SAN ANTONIO – Kyrie Irving has made a career out of steering his 6-foot-2 frame into a lane of giants, spinning around them and improbably making shots at the rim.
But shooting a jumper over Victor Wembanyama? It’s an entirely new, and difficult, task for Irving and the rest of the NBA.
Wembanyama, the 19-year-old Frenchman who is 7-foot-4, with quick feet, and absurdly long arms, made his much-hyped NBA debut Wednesday night for the San Antonio Spurs. On his first defensive possession, Wemby closed on Irving and swatted away his jumper near the foul line.
Those shots simply aren’t supposed to be blocked by a defender who isn’t guarding the shooter, but Wemby is so quick and so long that he was able to get to Irving’s shot even though it was well out of his hand.
Welcome to the Wemby experience.
WELCOME TO THE WEMBY ERA 🙌
7-4 Victor Wembanyama’s first NBA basket comes from behind the three-point line…
— The Athletic (@TheAthletic) October 26, 2023
The No. 1 pick of the 2023 draft, who was born in the western Paris suburb of Le Chesnay, and was the French pro league’s MVP and Defensive Player of the Year last season, finished his first half of NBA basketball with six points (2-for-4 from 3), three rebounds, one assist, one block, one steal and two fouls.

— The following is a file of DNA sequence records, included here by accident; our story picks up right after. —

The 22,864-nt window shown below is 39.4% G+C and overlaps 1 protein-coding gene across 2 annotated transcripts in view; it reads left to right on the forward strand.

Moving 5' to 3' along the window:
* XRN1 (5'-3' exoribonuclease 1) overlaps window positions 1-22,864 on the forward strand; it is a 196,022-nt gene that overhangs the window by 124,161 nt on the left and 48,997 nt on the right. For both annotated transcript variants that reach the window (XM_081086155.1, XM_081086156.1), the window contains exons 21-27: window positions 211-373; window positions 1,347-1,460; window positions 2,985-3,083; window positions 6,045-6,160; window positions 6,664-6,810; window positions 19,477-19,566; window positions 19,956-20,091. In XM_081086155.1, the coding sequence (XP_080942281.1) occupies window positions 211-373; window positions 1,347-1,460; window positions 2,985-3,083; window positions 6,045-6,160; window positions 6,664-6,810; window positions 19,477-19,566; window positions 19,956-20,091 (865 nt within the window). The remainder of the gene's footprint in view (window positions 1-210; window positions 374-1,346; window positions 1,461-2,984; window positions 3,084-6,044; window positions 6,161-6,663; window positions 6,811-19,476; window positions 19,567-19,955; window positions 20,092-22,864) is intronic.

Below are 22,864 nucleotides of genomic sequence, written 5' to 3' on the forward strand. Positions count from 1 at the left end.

Wemby’s first basket — cementing himself already as the tallest 3-and-D player in NBA history — was a 3-ball with 8:24 in the first quarter. He made another before the period was out, but headed back to the bench with his second foul.
The Spurs led Irving’s Dallas Mavericks, 68-64, at halftime. Mavericks star Luka Dončić finished the half with 16 points, eight rebounds and five assists.
There were more than 200 media credential requests made for reporters from eight different countries, a Spurs official said.
“Victor’s had a lot of attention pointed toward him for a very long time,” Spurs coach Gregg Popovich said. “And, you know, that’s not going to change. Fortunately for us, he’s a really mature, prioritized young man and knows what he wants. He’s already a pro. He’s a professional. I don’t have to teach him what it means to be a pro. His parents and other coaches have already done that.”
This story will be updated.
(Photo: Andrew D. Bernstein / NBAE via Getty Images)